By S.B. Divya
Paperback, 116 pages
Marmeg has cobbled her racing gear together from scavenged parts, most of which were broken and she repaired. Despite her lack of sponsors and support team, she aims to race in the Minerva Sierra Challenge – a grueling outdoor race for thrill-seekers with augmented bodies, most of whom have top of the line gear. Marmeg’s gear might be outclassed, but she’s determined to place, as the funds she wins will be life-changing, and she’ll risk anything to get them.
Another awesome (but too short!) novella courtesy of Tor! I’m hoping to see some full-length fiction from Divya, especially more in Marmeg’s world.
I found this at a closing sale (sigh) at a local indie store – it was sci-fi and on sale for a few bucks, so I added it to my pile. I’m sorry I neglected it so long, because it was a breeze to read and very engaging.
Marmeg (Mary Margaret) lives with mother and siblings, most of whom have different fathers. The family struggles to support themselves and Marmeg has been working on her gear with the goal of winning big in a race to not only get out of her family home, but to help support them as well.
Divya created a future that felt realistic, though the novella doesn’t go into extensive detail when it comes to world building. Body modifications involving computer chips are fairly common – Marmeg has been able to afford arm, leg and neck implants thanks to some money she’s made writing code she taught herself. With a knack for coding she’s able to customize her…software, I suppose you could say, and get more out of her performance.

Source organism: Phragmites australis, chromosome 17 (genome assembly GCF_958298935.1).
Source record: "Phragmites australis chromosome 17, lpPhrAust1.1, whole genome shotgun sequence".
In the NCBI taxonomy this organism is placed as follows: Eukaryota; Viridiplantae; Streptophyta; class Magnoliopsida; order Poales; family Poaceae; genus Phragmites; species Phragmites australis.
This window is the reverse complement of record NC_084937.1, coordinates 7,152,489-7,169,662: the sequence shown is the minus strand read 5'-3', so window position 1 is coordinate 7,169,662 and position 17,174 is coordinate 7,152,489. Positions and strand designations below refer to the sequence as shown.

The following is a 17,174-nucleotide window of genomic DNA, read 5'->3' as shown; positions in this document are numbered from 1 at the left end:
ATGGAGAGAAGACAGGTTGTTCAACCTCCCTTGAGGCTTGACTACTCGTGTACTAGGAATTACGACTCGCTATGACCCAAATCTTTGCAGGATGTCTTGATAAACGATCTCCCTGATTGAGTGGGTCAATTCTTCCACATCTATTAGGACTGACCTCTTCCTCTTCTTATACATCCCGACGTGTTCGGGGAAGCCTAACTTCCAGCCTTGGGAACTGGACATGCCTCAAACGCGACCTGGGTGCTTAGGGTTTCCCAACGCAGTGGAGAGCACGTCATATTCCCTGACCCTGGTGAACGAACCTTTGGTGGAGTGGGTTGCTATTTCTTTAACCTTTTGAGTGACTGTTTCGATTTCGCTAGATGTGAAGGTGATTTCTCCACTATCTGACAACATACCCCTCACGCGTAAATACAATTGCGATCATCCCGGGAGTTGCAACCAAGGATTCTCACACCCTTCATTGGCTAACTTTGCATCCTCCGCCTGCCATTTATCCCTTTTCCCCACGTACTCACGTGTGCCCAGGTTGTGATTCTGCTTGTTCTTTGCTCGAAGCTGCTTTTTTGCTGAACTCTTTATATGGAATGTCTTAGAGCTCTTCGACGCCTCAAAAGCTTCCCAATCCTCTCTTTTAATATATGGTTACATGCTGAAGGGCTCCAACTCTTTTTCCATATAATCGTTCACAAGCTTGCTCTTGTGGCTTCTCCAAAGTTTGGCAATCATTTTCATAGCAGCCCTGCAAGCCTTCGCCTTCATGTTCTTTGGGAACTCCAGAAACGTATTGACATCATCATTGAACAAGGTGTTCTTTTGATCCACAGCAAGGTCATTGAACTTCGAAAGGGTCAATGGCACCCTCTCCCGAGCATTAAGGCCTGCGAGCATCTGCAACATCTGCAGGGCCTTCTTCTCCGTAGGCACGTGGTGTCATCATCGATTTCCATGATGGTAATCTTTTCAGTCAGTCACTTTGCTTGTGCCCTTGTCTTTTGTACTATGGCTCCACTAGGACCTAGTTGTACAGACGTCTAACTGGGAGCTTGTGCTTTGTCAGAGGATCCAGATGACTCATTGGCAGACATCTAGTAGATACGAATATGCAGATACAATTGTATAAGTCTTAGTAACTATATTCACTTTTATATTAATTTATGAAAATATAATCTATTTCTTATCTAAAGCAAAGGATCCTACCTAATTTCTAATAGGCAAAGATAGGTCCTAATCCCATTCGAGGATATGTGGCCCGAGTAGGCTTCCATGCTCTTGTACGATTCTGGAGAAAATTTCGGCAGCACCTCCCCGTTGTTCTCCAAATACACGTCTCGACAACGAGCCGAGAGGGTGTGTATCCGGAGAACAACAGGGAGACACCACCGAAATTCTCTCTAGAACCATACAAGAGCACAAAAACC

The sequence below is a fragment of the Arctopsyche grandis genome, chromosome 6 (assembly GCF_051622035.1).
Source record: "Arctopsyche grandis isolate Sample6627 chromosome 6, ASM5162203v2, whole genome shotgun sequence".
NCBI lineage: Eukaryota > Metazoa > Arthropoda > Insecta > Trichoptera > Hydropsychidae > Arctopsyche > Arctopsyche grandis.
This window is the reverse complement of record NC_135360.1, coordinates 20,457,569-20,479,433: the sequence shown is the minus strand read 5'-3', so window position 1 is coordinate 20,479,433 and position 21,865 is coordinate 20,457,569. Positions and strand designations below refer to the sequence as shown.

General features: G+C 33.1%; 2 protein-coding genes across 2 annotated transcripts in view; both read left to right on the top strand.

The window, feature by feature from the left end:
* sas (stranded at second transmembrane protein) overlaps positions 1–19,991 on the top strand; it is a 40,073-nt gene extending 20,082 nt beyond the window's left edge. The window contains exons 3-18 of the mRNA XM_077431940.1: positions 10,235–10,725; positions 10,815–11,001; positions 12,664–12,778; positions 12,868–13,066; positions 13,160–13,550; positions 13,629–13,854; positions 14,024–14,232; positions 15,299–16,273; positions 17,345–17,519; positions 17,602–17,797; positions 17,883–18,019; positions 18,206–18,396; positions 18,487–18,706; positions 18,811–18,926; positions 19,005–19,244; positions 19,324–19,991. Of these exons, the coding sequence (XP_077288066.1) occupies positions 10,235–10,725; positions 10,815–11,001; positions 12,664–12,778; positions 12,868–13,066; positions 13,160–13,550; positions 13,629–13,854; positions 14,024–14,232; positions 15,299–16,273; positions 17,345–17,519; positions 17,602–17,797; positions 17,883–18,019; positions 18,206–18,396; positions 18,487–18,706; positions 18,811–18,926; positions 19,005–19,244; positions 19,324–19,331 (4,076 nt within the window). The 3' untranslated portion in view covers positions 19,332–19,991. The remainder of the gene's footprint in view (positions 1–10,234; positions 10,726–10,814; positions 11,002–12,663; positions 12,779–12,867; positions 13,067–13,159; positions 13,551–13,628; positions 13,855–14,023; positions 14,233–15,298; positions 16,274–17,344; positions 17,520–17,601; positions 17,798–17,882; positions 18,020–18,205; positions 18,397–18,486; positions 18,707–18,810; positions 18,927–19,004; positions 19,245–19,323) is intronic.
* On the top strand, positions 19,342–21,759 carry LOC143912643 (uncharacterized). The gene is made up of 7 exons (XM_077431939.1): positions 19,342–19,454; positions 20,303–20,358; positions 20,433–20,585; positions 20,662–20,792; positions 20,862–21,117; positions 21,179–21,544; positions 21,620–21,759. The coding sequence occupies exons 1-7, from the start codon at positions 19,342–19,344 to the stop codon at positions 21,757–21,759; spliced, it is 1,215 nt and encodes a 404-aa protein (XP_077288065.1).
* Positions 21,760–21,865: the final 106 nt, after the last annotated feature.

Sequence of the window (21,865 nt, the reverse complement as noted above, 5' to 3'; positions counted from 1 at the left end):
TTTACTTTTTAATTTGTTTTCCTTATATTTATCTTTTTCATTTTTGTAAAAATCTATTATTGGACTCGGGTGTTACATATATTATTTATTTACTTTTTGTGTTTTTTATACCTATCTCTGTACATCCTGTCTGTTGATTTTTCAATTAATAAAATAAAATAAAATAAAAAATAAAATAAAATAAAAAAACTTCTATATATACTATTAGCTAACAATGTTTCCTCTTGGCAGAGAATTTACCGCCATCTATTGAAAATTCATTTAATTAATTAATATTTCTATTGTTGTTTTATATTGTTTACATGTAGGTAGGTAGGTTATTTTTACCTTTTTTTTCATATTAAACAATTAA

I never know what to say about stories when they’re so short. I don’t want to describe the whole thing! But I liked the level of technology Divya described. People have body mods and tech we don’t currently (at least, that I know of) have available, yet they still drive cars and cook their own food. This future felt approachable and believable, you know? Versus something with interplanetary travel and colonization and sentient AI, etc.
Marmeg is determined and technology savvy. She’s a woman of few words though; she comes off gruff and uses slang that shortens her words and sentences. She’s also stubborn, which is both an advantage and disadvantage throughout the story. Her relationship with her mother is strained and complex. I greatly enjoyed this sort of futuristic Amazing Race scenario and really wished the book were longer. Yes, probably I will say that about every novella I love. Probably I will also continue to gripe about the prices of novellas. But anyway!
I’ll definitely buy more of Divya’s work in the future!
I think you should check this out if you:
+ Are looking for a quick read by an own voices author
+ Like sci-fi focused on the use of gear and body mods
Divya’s website (she’s got a great domain name!)